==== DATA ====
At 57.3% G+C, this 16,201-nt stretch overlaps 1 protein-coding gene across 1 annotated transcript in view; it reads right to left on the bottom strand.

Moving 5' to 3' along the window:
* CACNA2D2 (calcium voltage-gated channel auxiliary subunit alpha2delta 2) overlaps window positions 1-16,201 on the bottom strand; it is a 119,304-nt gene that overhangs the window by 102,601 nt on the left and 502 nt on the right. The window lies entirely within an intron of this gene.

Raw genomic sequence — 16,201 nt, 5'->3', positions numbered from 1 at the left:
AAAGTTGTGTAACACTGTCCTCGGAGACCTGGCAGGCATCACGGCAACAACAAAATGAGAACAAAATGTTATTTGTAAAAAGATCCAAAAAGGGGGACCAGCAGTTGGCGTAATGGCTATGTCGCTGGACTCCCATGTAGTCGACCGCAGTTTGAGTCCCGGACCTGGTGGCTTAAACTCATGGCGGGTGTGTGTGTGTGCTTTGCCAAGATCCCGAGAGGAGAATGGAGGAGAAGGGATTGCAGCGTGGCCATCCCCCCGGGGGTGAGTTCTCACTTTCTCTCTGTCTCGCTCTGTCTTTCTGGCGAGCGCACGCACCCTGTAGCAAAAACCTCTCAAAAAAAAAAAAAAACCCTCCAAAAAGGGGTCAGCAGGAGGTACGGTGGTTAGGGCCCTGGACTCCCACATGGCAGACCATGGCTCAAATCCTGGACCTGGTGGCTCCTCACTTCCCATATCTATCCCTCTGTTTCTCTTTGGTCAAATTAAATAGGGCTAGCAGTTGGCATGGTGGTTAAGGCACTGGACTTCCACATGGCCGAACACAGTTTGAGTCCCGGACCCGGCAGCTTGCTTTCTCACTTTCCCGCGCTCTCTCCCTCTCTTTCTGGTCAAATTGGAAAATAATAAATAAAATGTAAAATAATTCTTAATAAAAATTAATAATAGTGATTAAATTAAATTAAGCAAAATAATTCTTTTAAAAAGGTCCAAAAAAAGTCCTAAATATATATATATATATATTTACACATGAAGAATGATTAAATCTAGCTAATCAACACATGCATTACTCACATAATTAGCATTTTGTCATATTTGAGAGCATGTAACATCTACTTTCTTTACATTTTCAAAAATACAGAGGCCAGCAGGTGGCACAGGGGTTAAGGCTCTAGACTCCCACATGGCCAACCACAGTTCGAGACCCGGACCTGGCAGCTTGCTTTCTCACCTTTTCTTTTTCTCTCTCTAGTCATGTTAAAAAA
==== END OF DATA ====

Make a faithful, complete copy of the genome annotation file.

At 57.3% G+C, this 16,201-nt stretch overlaps 1 protein-coding gene across 1 annotated transcript in view; it reads right to left on the bottom strand.

Moving 5' to 3' along the window:
* CACNA2D2 (calcium voltage-gated channel auxiliary subunit alpha2delta 2) overlaps window positions 1-16,201 on the bottom strand; it is a 119,304-nt gene that overhangs the window by 102,601 nt on the left and 502 nt on the right. The window lies entirely within an intron of this gene.

Raw genomic sequence — 16,201 nt, 5'->3', positions numbered from 1 at the left:
AAAGTTGTGTAACACTGTCCTCGGAGACCTGGCAGGCATCACGGCAACAACAAAATGAGAACAAAATGTTATTTGTAAAAAGATCCAAAAAGGGGGACCAGCAGTTGGCGTAATGGCTATGTCGCTGGACTCCCATGTAGTCGACCGCAGTTTGAGTCCCGGACCTGGTGGCTTAAACTCATGGCGGGTGTGTGTGTGTGCTTTGCCAAGATCCCGAGAGGAGAATGGAGGAGAAGGGATTGCAGCGTGGCCATCCCCCCGGGGGTGAGTTCTCACTTTCTCTCTGTCTCGCTCTGTCTTTCTGGCGAGCGCACGCACCCTGTAGCAAAAACCTCTCAAAAAAAAAAAAAAACCCTCCAAAAAGGGGTCAGCAGGAGGTACGGTGGTTAGGGCCCTGGACTCCCACATGGCAGACCATGGCTCAAATCCTGGACCTGGTGGCTCCTCACTTCCCATATCTATCCCTCTGTTTCTCTTTGGTCAAATTAAATAGGGCTAGCAGTTGGCATGGTGGTTAAGGCACTGGACTTCCACATGGCCGAACACAGTTTGAGTCCCGGACCCGGCAGCTTGCTTTCTCACTTTCCCGCGCTCTCTCCCTCTCTTTCTGGTCAAATTGGAAAATAATAAATAAAATGTAAAATAATTCTTAATAAAAATTAATAATAGTGATTAAATTAAATTAAGCAAAATAATTCTTTTAAAAAGGTCCAAAAAAAGTCCTAAATATATATATATATATATTTACACATGAAGAATGATTAAATCTAGCTAATCAACACATGCATTACTCACATAATTAGCATTTTGTCATATTTGAGAGCATGTAACATCTACTTTCTTTACATTTTCAAAAATACAGAGGCCAGCAGGTGGCACAGGGGTTAAGGCTCTAGACTCCCACATGGCCAACCACAGTTCGAGACCCGGACCTGGCAGCTTGCTTTCTCACCTTTTCTTTTTCTCTCTCTAGTCATGTTAAAAAA